In the present invention, the nitrite salt is not particularly limited, as long as it quickly generates nitrous acid upon contact with a specific organic compound, and does not cause adverse effects on the test device in a test. Examples of the nitrite salt include sodium nitrite, potassium nitrite, calcium nitrite, magnesium nitrite, silver nitrite, zinc nitrite, and mixtures of these. The nitrite salt is preferably an alkali metal salt of nitrous acid, most preferably sodium nitrite.

The nitrite salt content in the immunoassay reagent is 1 to 500 μmol/test, preferably 5 to 200 μmol/test, more preferably 10 to 100 μmol/test. Processed food may contain small amounts, typically about 0.5 to 4 μg/g of nitrous acid radicals (NO2−), and the free acid form is unstable, and tends to decompose. The immunoassay method of the present invention is a system that allows testing in a short time period with the nitrous acid generated at the site of measurement, and can very effectively take advantage of the function of nitrous acid.

With a low nitrite salt content of less than 1 μmol/test, there will be only small generation of nitrous acid. Accordingly, the test accuracy (S/N ratio) is low, and a longer time will be needed to make determination, with the result that the test efficiency tends to decrease. With a high nitrite salt content of more than 500 μmol/test, the concentration of the nitrous acid itself increases, and the self oxidation-reduction reaction of nitrous acid, and the development rate become problems that need to be taken into consideration. After all, this is not desirable in terms of handling, S/N ratio, and test time.

The cyclic oligosaccharide used for the immunoassay reagent of the present invention, and that is used in at least one of the analyte diluting solution and the sample dropping section is contained in a content of typically 0 to 20 μmol preferably, 0.1 to 5 μmol more preferably 0.5 to 2 μmol/test per immunochromatographic kit.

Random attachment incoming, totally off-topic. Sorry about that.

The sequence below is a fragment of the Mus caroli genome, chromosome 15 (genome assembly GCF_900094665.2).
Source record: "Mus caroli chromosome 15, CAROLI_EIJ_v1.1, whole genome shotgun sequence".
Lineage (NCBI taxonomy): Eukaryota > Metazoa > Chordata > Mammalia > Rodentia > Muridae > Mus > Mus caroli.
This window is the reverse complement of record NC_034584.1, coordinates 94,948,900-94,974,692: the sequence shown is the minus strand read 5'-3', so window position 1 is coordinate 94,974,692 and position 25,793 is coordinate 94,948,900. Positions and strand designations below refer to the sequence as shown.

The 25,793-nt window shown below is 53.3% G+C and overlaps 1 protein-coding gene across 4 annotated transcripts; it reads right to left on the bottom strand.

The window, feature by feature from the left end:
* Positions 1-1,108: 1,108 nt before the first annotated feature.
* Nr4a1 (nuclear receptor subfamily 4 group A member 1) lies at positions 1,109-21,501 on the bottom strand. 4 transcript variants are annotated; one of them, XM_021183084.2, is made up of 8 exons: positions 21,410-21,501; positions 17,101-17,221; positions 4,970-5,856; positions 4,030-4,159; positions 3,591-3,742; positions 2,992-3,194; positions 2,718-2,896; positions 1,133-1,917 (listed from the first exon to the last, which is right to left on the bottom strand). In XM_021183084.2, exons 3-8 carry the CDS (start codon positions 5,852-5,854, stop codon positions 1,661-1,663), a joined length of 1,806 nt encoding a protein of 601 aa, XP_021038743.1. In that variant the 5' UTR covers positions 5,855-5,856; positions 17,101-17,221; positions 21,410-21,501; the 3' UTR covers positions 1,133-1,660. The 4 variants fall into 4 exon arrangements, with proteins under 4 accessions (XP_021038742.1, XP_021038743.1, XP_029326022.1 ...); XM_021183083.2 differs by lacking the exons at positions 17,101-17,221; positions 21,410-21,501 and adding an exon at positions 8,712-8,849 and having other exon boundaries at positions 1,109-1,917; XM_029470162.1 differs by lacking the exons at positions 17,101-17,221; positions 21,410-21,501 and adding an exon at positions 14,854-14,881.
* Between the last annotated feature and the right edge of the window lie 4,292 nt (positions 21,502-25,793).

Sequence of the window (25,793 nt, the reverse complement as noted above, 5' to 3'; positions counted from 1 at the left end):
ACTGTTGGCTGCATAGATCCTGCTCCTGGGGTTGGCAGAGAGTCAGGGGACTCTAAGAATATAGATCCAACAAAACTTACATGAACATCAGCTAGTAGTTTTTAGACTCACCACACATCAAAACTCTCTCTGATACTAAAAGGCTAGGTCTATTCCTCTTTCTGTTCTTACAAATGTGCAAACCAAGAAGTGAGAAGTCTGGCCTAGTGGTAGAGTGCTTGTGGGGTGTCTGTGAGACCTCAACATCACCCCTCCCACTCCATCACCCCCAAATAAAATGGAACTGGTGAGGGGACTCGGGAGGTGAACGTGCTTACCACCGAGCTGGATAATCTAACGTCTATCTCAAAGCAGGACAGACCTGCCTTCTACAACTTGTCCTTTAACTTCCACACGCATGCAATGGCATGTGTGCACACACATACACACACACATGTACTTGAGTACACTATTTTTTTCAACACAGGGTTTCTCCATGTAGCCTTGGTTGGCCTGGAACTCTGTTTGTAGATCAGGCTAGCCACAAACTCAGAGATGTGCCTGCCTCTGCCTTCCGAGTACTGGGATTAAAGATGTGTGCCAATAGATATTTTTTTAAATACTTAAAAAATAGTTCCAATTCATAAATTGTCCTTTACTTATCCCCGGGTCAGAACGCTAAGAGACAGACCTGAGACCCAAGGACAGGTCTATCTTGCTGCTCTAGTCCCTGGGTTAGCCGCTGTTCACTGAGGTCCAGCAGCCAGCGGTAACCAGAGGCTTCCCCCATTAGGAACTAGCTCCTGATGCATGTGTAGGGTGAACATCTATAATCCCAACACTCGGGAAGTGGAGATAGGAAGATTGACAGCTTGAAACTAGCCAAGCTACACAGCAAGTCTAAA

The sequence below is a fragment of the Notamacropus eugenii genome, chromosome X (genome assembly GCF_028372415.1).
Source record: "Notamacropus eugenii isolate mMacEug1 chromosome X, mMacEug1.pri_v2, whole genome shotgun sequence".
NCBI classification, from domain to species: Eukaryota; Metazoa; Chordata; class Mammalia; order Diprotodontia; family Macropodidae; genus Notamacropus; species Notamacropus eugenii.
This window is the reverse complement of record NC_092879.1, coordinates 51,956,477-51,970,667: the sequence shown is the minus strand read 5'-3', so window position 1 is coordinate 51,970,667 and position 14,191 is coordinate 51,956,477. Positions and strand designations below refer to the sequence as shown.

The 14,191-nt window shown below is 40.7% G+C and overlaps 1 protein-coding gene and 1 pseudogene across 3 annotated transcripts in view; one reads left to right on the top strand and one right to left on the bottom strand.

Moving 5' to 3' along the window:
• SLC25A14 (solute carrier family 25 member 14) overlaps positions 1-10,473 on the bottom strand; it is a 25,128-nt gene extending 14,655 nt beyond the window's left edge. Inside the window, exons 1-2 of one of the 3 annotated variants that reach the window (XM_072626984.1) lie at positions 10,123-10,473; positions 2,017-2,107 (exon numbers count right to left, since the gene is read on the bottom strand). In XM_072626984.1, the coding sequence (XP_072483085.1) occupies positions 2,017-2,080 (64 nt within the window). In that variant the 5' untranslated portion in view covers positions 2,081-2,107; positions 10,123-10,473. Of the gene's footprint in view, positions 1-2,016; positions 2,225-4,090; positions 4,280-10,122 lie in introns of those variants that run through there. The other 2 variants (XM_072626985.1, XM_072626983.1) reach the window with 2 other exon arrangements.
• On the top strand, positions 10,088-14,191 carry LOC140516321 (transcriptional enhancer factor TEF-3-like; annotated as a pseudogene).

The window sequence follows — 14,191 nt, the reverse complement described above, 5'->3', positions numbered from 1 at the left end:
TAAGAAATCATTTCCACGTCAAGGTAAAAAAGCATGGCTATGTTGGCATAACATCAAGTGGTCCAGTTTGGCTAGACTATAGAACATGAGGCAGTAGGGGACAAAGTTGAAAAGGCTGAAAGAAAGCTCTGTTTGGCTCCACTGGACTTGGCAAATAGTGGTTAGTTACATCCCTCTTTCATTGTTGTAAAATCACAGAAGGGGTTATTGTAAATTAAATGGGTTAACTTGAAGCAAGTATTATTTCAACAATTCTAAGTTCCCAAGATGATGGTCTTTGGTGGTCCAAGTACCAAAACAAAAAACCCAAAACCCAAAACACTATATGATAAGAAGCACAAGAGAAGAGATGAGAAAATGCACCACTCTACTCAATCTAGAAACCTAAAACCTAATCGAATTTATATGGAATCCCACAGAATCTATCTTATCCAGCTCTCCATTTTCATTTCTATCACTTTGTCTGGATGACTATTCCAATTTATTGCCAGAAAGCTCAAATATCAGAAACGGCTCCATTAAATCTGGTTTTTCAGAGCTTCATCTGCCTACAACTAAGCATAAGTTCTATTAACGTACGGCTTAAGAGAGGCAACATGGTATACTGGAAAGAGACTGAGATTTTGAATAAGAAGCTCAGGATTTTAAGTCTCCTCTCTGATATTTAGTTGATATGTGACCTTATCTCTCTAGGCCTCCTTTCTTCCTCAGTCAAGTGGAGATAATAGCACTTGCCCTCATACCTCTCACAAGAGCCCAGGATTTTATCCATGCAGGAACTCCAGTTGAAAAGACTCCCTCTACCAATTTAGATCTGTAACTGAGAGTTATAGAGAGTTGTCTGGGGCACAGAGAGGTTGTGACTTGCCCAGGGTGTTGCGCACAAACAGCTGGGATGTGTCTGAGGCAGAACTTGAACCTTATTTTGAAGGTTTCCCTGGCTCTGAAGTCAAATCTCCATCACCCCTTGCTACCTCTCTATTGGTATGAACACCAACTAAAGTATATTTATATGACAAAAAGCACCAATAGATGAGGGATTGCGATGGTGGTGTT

The cyclic oligosaccharide does not pose any problem in a test even when absent. However, the S/N ratio tends to increase with the cyclic oligosaccharide. However, the recommended appropriate content is about 0.1 to 5 μmol because increasing the content to a relatively high content of more than 20 μmol/test does not usually produce a corresponding increase in S/N ratio.

The cyclic oligosaccharide used in the present invention is not particularly limited, as long as it is an oligosaccharide having a structure in which D-glucose and/or derivatives thereof are forming a cyclic structure by α (1→4) glycosidic linkage.

Specific examples of the cyclic oligosaccharide include cyclodextrins, for example, such as α-cyclodextrin, β-cyclodextrin, and γ-cyclodextrin; (α-, β-, or γ-) cyclodextrin derivatives, such as hydroxyalkylated cyclodextrin, sulfoalkylated cyclodextrin, monochlorotriazinyl cyclodextrin, cluster cyclodextrin, and modified cluster cyclodextrin; and cyclic glycans, such as cycloamyloses containing about 20 to 50 glucose units bound together in a ring, laurylated cycloamyloses, and water-soluble xylans—derivatives of cycloamyloses. These cyclodextrins and cyclic glucans may be used as a mixture.

Preferred are at least one selected from β-cyclodextrins, and γ-cyclodextrins (see JP-A-2012-188573, and JP-A-2012-251789).

Cyclic oligosaccharides have a specific cyclic structure, typically with an outer hydrophilic portion, and an inner hydrophobic (lipophilic) portion. Because of such a specific structure, cyclic oligosaccharides can form a complex by incorporating a lipophilic molecule of a size smaller than the inner diameter of the cyclic structure. It is also known that cyclic oligosaccharides also can form a complex by incorporating molecules larger than the inner diameter of the cyclic structure, provided that the molecules have a lipophilic portion smaller than the inner diameter of the cyclic structure.